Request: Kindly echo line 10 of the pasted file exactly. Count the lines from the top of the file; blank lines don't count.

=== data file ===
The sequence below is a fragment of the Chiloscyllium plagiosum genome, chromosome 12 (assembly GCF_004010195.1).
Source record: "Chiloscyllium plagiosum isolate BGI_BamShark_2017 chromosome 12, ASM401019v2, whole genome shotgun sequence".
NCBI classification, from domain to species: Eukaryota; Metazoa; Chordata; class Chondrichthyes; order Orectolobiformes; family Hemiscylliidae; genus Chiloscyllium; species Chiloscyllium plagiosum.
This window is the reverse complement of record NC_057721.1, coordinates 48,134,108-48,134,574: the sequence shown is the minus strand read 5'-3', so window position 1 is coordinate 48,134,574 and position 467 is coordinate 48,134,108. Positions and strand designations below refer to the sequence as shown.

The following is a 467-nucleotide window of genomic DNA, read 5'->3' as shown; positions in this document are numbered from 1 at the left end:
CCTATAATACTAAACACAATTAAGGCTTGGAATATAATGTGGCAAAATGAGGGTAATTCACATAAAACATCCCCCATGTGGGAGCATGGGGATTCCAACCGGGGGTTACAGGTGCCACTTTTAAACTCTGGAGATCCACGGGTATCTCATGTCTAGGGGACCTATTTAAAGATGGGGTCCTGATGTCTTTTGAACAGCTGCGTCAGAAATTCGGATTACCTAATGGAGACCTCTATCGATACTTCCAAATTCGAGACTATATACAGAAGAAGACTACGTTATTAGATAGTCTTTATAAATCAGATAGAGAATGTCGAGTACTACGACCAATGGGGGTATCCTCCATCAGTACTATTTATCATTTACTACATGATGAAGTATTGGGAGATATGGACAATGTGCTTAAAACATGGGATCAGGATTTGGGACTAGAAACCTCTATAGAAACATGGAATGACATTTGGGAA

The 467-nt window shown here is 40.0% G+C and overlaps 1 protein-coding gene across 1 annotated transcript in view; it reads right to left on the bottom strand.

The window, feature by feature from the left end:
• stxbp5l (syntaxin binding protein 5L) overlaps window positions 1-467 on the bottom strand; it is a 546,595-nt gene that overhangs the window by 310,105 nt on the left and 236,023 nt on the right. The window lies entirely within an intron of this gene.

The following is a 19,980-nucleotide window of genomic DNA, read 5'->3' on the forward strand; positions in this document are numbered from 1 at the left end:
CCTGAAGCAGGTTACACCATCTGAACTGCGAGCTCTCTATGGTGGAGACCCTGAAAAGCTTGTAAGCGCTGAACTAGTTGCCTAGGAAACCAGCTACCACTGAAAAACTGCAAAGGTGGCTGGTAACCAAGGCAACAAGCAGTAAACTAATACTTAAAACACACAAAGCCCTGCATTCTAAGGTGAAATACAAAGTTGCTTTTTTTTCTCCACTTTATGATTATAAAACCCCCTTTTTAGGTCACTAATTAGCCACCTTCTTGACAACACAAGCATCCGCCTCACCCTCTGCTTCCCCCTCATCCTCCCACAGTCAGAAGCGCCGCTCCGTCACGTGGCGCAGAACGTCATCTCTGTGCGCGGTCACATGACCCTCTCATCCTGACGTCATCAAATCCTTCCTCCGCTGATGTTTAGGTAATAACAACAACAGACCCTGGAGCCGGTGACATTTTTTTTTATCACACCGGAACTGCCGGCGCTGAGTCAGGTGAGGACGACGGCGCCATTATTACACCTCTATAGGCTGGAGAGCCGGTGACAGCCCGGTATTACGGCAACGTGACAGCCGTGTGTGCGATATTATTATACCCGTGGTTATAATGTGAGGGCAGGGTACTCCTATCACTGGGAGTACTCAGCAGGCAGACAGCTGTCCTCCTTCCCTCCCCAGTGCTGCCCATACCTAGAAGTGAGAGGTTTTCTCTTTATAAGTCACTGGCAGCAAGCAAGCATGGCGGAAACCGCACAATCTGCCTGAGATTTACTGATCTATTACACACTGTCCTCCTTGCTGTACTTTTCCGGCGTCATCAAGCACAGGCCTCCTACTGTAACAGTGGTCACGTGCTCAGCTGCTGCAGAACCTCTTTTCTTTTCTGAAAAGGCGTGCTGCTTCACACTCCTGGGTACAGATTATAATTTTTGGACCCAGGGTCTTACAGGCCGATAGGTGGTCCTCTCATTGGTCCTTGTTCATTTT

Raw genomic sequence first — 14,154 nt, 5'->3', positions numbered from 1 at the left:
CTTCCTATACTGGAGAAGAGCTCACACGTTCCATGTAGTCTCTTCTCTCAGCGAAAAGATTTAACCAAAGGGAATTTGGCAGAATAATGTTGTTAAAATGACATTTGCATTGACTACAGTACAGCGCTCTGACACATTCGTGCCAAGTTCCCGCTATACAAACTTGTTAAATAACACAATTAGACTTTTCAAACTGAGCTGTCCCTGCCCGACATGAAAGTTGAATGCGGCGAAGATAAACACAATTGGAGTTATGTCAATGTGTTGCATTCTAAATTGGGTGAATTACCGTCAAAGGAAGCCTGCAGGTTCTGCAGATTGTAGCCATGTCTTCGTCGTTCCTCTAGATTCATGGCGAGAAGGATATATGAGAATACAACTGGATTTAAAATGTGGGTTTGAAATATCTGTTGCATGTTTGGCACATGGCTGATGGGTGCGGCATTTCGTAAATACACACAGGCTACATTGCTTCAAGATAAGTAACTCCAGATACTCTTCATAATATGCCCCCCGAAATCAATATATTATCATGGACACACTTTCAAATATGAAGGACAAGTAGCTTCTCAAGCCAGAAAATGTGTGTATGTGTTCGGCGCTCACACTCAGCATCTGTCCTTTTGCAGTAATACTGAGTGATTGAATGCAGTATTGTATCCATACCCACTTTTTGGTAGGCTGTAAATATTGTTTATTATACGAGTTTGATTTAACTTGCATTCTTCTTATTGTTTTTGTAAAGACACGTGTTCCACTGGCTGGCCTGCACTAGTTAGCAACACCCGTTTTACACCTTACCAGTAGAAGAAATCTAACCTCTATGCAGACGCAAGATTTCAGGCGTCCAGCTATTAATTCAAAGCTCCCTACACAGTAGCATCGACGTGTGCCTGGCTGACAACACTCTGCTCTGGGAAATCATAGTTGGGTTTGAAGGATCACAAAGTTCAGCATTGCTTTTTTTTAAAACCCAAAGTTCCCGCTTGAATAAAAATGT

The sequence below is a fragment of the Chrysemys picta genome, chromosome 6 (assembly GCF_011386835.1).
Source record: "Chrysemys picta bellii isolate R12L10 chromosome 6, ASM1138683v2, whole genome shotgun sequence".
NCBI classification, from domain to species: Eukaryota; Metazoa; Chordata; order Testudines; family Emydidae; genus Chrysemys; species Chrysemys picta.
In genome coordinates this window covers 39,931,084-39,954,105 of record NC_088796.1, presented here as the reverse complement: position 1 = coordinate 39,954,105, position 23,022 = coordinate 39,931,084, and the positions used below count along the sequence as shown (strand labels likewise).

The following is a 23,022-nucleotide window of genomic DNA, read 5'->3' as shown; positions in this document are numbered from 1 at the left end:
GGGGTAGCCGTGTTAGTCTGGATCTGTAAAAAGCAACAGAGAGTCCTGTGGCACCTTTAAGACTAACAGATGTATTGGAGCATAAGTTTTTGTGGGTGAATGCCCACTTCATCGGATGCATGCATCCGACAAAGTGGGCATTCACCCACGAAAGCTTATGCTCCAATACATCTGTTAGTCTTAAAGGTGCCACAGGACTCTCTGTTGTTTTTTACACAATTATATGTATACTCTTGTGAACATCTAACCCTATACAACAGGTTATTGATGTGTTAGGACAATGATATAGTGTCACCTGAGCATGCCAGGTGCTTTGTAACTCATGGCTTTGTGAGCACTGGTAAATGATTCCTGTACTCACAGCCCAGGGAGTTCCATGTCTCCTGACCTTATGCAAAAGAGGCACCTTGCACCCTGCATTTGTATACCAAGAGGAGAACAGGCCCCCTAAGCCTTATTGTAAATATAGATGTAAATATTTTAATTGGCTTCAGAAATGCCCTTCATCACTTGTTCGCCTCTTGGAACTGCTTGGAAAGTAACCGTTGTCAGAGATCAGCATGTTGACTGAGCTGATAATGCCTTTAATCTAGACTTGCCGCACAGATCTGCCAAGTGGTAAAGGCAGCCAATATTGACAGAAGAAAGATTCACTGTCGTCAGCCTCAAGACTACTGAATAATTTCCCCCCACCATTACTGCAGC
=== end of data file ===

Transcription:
The following is a 19,980-nucleotide window of genomic DNA, read 5'->3' on the forward strand; positions in this document are numbered from 1 at the left end: